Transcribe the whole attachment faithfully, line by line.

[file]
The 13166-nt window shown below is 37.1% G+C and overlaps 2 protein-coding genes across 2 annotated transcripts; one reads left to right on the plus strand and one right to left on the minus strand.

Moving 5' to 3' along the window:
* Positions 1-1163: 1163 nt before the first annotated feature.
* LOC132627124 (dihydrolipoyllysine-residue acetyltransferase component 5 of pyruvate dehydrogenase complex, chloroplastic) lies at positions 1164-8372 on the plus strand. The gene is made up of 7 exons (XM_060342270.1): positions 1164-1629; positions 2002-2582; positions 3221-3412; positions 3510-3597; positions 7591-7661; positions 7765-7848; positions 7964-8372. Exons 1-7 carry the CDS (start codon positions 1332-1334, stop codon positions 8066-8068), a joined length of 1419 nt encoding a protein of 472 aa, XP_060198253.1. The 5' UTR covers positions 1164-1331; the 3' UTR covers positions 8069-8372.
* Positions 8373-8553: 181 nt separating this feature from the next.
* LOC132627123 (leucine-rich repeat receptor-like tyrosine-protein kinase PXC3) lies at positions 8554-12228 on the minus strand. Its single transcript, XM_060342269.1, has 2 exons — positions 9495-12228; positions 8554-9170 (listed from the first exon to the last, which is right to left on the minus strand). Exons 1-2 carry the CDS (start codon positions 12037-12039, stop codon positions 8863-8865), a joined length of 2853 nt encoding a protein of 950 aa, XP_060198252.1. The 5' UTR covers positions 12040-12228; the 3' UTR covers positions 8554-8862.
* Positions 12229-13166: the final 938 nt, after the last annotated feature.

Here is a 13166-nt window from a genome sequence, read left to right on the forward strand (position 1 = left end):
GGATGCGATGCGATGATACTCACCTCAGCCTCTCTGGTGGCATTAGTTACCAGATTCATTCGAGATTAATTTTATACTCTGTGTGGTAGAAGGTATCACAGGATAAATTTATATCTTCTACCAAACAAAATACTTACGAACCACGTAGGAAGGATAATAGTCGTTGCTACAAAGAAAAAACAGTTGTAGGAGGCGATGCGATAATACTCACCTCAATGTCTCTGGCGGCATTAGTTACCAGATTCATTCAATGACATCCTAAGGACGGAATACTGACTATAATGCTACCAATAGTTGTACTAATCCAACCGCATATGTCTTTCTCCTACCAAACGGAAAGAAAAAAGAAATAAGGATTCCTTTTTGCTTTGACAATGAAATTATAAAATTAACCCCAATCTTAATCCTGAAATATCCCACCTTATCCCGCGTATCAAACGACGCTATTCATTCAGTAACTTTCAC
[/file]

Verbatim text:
The 13166-nt window shown below is 37.1% G+C and overlaps 2 protein-coding genes across 2 annotated transcripts; one reads left to right on the plus strand and one right to left on the minus strand.

Moving 5' to 3' along the window:
* Positions 1-1163: 1163 nt before the first annotated feature.
* LOC132627124 (dihydrolipoyllysine-residue acetyltransferase component 5 of pyruvate dehydrogenase complex, chloroplastic) lies at positions 1164-8372 on the plus strand. The gene is made up of 7 exons (XM_060342270.1): positions 1164-1629; positions 2002-2582; positions 3221-3412; positions 3510-3597; positions 7591-7661; positions 7765-7848; positions 7964-8372. Exons 1-7 carry the CDS (start codon positions 1332-1334, stop codon positions 8066-8068), a joined length of 1419 nt encoding a protein of 472 aa, XP_060198253.1. The 5' UTR covers positions 1164-1331; the 3' UTR covers positions 8069-8372.
* Positions 8373-8553: 181 nt separating this feature from the next.
* LOC132627123 (leucine-rich repeat receptor-like tyrosine-protein kinase PXC3) lies at positions 8554-12228 on the minus strand. Its single transcript, XM_060342269.1, has 2 exons — positions 9495-12228; positions 8554-9170 (listed from the first exon to the last, which is right to left on the minus strand). Exons 1-2 carry the CDS (start codon positions 12037-12039, stop codon positions 8863-8865), a joined length of 2853 nt encoding a protein of 950 aa, XP_060198252.1. The 5' UTR covers positions 12040-12228; the 3' UTR covers positions 8554-8862.
* Positions 12229-13166: the final 938 nt, after the last annotated feature.

Here is a 13166-nt window from a genome sequence, read left to right on the forward strand (position 1 = left end):
GGATGCGATGCGATGATACTCACCTCAGCCTCTCTGGTGGCATTAGTTACCAGATTCATTCGAGATTAATTTTATACTCTGTGTGGTAGAAGGTATCACAGGATAAATTTATATCTTCTACCAAACAAAATACTTACGAACCACGTAGGAAGGATAATAGTCGTTGCTACAAAGAAAAAACAGTTGTAGGAGGCGATGCGATAATACTCACCTCAATGTCTCTGGCGGCATTAGTTACCAGATTCATTCAATGACATCCTAAGGACGGAATACTGACTATAATGCTACCAATAGTTGTACTAATCCAACCGCATATGTCTTTCTCCTACCAAACGGAAAGAAAAAAGAAATAAGGATTCCTTTTTGCTTTGACAATGAAATTATAAAATTAACCCCAATCTTAATCCTGAAATATCCCACCTTATCCCGCGTATCAAACGACGCTATTCATTCAGTAACTTTCAC